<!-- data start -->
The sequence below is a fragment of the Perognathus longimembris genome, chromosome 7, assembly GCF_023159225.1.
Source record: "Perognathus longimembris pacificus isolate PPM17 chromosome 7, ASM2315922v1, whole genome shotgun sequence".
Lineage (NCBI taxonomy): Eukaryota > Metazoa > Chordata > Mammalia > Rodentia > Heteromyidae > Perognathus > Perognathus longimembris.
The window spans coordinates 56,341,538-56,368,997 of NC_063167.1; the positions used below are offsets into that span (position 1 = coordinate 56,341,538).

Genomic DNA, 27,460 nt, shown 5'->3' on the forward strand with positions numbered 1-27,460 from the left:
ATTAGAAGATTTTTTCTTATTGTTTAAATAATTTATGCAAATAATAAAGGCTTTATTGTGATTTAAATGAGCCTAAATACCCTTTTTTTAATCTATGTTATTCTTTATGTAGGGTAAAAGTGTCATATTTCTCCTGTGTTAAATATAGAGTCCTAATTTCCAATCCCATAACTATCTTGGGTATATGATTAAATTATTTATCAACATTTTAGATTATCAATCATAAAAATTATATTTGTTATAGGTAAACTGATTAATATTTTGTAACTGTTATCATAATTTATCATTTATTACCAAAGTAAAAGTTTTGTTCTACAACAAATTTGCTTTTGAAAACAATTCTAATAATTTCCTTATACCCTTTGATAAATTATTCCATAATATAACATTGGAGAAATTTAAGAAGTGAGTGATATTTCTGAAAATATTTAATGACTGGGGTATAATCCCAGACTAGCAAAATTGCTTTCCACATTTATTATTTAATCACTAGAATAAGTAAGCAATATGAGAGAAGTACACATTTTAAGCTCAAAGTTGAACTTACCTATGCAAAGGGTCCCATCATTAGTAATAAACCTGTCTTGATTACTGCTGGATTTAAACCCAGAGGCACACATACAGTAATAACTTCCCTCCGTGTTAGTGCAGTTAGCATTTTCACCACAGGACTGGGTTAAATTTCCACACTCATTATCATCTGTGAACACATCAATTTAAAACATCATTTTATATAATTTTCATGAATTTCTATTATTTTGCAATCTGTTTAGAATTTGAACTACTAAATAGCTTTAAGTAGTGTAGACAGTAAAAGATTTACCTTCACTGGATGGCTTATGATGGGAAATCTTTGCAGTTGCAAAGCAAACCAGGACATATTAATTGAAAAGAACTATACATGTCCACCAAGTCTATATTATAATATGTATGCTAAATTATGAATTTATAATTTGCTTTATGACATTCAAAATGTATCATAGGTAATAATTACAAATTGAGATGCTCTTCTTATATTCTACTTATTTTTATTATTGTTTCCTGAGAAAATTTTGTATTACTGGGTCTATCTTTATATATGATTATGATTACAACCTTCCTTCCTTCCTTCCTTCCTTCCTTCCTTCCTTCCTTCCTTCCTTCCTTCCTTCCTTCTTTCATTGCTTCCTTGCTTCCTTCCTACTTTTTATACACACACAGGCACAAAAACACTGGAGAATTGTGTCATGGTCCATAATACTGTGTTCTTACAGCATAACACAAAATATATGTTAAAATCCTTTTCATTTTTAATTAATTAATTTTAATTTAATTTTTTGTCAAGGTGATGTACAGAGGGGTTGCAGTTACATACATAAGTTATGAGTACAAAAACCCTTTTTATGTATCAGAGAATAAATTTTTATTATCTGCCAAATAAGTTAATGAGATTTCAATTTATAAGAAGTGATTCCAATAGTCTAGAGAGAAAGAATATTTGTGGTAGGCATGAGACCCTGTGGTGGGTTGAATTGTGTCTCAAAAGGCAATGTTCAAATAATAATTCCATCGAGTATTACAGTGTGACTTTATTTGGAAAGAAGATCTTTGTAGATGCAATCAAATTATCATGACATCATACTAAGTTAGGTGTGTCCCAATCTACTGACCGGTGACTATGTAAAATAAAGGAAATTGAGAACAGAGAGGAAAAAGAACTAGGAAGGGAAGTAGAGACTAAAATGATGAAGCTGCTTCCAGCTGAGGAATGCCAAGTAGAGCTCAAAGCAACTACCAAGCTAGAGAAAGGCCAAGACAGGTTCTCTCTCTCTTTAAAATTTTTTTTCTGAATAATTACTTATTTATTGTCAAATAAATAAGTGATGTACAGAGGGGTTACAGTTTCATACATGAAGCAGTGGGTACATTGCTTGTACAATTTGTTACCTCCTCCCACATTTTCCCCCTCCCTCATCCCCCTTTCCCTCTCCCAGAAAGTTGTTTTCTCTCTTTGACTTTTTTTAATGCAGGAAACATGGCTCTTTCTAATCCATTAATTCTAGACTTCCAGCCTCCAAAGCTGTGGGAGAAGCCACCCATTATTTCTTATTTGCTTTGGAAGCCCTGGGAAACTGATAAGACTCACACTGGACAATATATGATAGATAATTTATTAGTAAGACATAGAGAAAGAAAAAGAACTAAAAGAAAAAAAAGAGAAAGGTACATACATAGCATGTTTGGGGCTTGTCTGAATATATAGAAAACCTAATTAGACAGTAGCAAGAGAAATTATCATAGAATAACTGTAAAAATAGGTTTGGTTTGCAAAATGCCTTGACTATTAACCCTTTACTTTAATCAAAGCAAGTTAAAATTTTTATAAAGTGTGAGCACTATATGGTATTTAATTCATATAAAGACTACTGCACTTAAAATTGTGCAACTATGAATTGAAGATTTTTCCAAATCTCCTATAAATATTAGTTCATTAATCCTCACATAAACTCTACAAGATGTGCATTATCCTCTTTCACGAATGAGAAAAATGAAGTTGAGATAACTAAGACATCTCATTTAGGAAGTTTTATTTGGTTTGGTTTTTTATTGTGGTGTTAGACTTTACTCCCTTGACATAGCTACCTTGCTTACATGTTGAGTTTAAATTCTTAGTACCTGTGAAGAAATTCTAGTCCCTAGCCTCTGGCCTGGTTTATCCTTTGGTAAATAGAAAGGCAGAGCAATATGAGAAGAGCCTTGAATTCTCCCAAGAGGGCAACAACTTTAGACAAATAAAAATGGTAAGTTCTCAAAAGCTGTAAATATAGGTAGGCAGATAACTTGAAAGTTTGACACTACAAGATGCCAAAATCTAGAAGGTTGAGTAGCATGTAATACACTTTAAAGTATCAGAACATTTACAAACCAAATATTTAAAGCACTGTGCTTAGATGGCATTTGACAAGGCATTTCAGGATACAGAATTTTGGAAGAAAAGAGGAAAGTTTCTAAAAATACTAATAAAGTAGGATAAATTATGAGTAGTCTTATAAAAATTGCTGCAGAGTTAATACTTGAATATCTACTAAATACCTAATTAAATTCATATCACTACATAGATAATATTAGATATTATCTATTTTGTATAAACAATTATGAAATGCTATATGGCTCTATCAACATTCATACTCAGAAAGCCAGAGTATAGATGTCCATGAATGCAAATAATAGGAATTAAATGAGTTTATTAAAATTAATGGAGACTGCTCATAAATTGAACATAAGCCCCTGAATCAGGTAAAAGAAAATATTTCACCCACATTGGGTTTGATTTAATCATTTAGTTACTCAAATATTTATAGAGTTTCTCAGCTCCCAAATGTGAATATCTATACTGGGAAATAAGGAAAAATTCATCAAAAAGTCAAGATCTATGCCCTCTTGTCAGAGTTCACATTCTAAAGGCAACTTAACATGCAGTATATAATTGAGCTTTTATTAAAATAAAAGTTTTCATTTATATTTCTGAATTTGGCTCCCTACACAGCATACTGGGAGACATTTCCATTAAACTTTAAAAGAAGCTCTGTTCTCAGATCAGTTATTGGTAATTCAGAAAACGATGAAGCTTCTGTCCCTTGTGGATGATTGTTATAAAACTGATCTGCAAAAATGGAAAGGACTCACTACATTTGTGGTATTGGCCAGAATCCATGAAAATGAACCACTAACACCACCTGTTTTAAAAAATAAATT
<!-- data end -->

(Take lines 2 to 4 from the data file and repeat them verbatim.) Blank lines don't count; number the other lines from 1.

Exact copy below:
Source record: "Perognathus longimembris pacificus isolate PPM17 chromosome 7, ASM2315922v1, whole genome shotgun sequence".
Lineage (NCBI taxonomy): Eukaryota > Metazoa > Chordata > Mammalia > Rodentia > Heteromyidae > Perognathus > Perognathus longimembris.
The window spans coordinates 56,341,538-56,368,997 of NC_063167.1; the positions used below are offsets into that span (position 1 = coordinate 56,341,538).